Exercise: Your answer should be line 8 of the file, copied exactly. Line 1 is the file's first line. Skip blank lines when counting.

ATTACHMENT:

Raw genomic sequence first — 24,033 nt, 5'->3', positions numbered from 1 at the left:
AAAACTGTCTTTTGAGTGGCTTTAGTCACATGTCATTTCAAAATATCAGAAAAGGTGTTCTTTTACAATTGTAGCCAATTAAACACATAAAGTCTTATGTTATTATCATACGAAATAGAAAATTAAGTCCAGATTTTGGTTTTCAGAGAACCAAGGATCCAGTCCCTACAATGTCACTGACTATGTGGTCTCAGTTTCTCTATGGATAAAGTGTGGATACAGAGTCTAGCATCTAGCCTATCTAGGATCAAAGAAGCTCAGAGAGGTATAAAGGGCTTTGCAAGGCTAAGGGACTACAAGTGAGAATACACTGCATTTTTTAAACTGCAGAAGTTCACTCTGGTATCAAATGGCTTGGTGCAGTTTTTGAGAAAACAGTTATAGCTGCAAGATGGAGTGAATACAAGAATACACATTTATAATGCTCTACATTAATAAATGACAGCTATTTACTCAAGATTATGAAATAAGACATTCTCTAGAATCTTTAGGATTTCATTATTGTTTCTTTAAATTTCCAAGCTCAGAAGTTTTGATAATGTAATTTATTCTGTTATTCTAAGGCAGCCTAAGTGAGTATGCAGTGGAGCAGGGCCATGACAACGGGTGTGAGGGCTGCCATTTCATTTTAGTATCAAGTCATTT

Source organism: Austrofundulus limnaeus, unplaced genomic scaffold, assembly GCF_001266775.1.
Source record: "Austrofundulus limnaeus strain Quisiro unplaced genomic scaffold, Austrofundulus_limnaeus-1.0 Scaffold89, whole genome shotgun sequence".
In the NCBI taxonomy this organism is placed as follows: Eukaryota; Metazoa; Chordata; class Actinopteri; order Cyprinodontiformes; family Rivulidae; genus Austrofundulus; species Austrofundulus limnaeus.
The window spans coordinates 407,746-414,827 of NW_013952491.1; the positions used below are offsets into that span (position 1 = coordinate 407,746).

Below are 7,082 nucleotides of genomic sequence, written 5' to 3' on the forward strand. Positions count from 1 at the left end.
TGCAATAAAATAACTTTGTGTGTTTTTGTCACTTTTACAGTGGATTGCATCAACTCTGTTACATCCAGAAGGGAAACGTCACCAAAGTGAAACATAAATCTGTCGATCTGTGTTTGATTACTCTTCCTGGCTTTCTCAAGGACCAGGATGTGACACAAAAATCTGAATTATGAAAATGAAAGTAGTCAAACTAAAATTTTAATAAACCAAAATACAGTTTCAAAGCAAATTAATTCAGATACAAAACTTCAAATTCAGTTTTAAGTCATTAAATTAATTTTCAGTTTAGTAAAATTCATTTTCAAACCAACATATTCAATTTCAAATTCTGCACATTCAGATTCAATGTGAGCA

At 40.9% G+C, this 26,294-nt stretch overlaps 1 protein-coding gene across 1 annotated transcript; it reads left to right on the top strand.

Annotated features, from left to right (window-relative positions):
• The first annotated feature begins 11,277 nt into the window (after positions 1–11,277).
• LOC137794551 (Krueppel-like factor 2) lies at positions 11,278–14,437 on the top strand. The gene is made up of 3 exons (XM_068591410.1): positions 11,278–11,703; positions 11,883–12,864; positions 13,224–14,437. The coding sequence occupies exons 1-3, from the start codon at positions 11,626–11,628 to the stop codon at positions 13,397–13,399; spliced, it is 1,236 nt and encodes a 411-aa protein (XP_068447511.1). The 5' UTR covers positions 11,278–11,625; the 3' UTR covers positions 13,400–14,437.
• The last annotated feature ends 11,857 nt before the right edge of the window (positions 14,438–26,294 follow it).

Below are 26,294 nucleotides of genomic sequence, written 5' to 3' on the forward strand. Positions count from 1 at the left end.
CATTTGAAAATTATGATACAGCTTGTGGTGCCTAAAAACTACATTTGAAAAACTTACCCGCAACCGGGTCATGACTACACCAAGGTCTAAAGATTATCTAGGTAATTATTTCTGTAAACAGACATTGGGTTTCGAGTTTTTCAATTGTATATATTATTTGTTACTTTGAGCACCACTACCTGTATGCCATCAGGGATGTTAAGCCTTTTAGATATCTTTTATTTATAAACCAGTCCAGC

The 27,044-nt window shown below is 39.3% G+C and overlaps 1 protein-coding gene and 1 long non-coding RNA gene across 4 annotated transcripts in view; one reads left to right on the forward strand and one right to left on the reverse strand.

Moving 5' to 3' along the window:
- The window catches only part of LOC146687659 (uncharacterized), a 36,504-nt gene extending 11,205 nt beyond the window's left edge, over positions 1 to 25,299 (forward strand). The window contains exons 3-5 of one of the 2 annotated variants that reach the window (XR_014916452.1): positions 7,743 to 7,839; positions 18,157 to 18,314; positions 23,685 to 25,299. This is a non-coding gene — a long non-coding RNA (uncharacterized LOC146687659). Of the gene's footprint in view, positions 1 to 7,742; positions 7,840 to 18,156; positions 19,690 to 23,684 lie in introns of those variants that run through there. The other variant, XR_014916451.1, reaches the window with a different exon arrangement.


TGCAATAAAATAACTTTGTGTGTTTTTGTCACTTTTACAGTGGATTGCATCAACTCTGTTACATCCAGAAGGGAAACGTCACCAAAGTGAAACATAAATCTGTCGATCTGTGTTTGATTACTCTTCCTGGCTTTCTCAAGGACCAGGATGTGACACAAAAATCTGAATTATGAAAATGAAAGTAGTCAAACTAAAATTTTAATAAACCAAAATACAGTTTCAAAGCAAATTAATTCAGATACAAAACTTCAAATTCAGTTTTAAGTCATTAAATTAATTTTCAGTTTAGTAAAATTCATTTTCAAACCAACATATTCAATTTCAAATTCTGCACATTCAGATTCAATGTGAGCA